Source: accountancyage.com, 27 September 2017
“KPMG’s South African branch has come under fire and suffered a severe reputational hit after becoming caught up in a growing corruption scandal surrounding one of the country’s most powerful families, the Guptas.”
“KPMG is accused of facilitating the family in tax evasion and corruption. The firm denies any wrongdoing but admits to missing several “red flags” in relation to the family’s accounts. At least eight senior KPMG South Africa officials have resigned in the wake of the scandal, including CEO Trevor Hoole.”
“KPMG conceded that audits of Gupta companies: “fell well short of the quality expected, and that the audit teams failed to apply sufficient professional scepticism and to comply fully with auditing standards”.”
“As a result of the scandal KPMG have lost several audit contracts in South Africa, with even more companies considering severing ties. The firm is under investigation by South African regulatory body IRBA and risks being removed from the country’s auditors’ register.”
“EU Citizenship for Sale: Legal Scheme Allows Corrupt Politicians and Businessmen to Slip into the EU”
Source: occur.org 18 September 2017
“Russian and Ukrainian oligarchs suspected of corruption are among hundreds who have acquired EU passports under the “golden visa” program – a bourgeois shortcut to European citizenship in exchange for cash investments, the Guardian reported Sunday.”
“The paper claims that Cyprus alone has made over $US 4 billion selling passports to international oligarchs, “granting them the right to live and work throughout Europe,” completely legally.
However, Cyprus is not alone. “The Golden Visa program for Spain, Portugal, Malta, Greece and Cyprus are the most prominent. Bulgaria and Hungary offer residency and citizenship by investment in Europe through government bonds,” the Golden Visa website claims.”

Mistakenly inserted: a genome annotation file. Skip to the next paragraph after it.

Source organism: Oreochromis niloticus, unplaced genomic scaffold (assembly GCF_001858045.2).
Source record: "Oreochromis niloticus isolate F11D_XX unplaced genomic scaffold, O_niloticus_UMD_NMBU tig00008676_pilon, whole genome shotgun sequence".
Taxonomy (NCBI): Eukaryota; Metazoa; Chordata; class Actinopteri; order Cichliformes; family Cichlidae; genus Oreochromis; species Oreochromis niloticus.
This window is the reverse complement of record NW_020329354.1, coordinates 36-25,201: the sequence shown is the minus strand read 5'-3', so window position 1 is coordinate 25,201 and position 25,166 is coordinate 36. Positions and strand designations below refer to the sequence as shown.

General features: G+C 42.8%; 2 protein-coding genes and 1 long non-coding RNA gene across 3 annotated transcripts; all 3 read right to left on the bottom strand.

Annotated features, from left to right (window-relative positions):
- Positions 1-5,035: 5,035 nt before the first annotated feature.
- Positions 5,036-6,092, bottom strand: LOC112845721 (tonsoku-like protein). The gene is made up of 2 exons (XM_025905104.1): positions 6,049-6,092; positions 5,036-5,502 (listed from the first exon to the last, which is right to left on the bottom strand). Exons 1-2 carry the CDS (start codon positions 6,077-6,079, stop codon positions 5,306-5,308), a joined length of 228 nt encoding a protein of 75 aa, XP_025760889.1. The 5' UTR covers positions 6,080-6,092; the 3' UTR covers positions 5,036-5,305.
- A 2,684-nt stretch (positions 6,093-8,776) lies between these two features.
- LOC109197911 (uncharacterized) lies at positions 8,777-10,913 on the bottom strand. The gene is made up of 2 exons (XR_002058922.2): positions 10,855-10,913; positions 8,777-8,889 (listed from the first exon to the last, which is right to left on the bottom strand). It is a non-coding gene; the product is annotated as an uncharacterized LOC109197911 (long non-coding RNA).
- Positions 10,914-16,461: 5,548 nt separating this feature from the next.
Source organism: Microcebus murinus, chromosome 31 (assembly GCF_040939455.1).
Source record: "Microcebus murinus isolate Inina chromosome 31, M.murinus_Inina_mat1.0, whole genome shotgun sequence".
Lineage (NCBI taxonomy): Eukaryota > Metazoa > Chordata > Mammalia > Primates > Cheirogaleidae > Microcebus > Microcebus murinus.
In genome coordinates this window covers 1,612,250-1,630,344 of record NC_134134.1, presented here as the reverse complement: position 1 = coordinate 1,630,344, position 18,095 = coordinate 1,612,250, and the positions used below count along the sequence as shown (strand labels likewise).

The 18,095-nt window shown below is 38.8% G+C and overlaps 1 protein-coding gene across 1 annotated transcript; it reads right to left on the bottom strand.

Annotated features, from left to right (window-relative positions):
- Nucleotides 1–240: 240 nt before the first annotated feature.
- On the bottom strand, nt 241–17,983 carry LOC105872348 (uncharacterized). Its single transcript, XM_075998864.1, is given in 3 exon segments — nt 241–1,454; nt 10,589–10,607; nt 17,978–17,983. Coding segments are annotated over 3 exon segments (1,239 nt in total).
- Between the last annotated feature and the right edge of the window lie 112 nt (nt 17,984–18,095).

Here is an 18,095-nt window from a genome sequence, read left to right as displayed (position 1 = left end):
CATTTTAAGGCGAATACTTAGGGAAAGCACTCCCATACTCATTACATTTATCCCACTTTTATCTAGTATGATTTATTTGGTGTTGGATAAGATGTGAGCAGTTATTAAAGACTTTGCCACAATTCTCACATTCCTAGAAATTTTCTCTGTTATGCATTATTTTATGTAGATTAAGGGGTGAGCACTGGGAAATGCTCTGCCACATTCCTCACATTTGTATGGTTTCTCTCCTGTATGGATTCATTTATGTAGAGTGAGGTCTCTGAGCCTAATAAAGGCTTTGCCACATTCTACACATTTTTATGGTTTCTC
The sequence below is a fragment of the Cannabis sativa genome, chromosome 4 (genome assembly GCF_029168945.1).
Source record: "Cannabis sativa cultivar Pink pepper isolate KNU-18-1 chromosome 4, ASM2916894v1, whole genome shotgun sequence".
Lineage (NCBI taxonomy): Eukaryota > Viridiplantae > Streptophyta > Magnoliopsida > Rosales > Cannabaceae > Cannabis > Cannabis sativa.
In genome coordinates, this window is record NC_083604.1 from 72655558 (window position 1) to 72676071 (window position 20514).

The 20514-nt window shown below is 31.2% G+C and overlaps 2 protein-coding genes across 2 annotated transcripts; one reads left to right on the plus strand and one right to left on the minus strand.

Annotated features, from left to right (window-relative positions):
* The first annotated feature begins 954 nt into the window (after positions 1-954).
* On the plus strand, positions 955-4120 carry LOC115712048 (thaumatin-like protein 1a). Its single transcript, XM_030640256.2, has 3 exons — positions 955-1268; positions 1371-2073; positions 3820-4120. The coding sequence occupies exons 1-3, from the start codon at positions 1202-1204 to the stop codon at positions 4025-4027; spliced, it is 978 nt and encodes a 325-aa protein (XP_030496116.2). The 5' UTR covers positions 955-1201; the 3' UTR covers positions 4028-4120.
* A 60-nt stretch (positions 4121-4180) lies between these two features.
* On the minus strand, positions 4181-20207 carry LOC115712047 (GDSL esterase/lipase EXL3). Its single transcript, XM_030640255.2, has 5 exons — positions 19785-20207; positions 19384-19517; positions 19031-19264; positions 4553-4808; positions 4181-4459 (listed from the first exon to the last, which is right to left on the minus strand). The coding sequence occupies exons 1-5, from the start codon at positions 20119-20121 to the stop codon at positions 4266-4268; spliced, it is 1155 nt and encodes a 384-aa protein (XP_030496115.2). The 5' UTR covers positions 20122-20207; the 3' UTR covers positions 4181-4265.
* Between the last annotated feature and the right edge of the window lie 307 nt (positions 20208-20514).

Source: taxjustice.net 4 July 2017
A report by the World Bank’s Stolen Asset Recovery programme found that, while nearly $1.4 billion in suspected corrupt assets were frozen in OECD countries between 2010 and 2012, less than $150 million was returned. Recovering stolen assets is of particular importance for sub-Saharan African countries, given the extent of the looting of public funds carried out by corrupt leaders and officials.
Prosecuting international corruption and recovering stolen assets has proved difficult and time-consuming. Both states from which assets have been stolen, and those where these assets are laundered or stored, have struggled to produce results.
The recently confirmed confiscation and subsequently agreed upon return of stolen assets from Jersey to Kenya – in the context of the investigation of Windward Trading Limited – is therefore a significant achievement. It may also serve as an example of the kind of innovative legal approach other states, practitioners and the international community can explore to achieve meaningful progress in the recovery of stolen assets.
Source: Organised Crime and Corruption Project 31 May 2017
Hundreds of members of the European Parliament are potentially misusing EU funds meant to pay for offices in their home country, but at least 249 of these offices either do not exist or are nowhere to be found, according to an investigation by ‘Journalists of the MEPs Project’ published Wednesday.
Each month MEPs are given a tax-free lump sum of €4,342, called the General Expenditure Allowance (GEA). The fund costs the EU around €40 million annually and is meant to provide MEPs with national offices that, among other things, should keep them in touch with citizens.
The series of investigations across all 28 members states, however, found that in 249 cases MEPs either said they have no offices, refused to reveal their addresses, or the locations could not otherwise be tracked.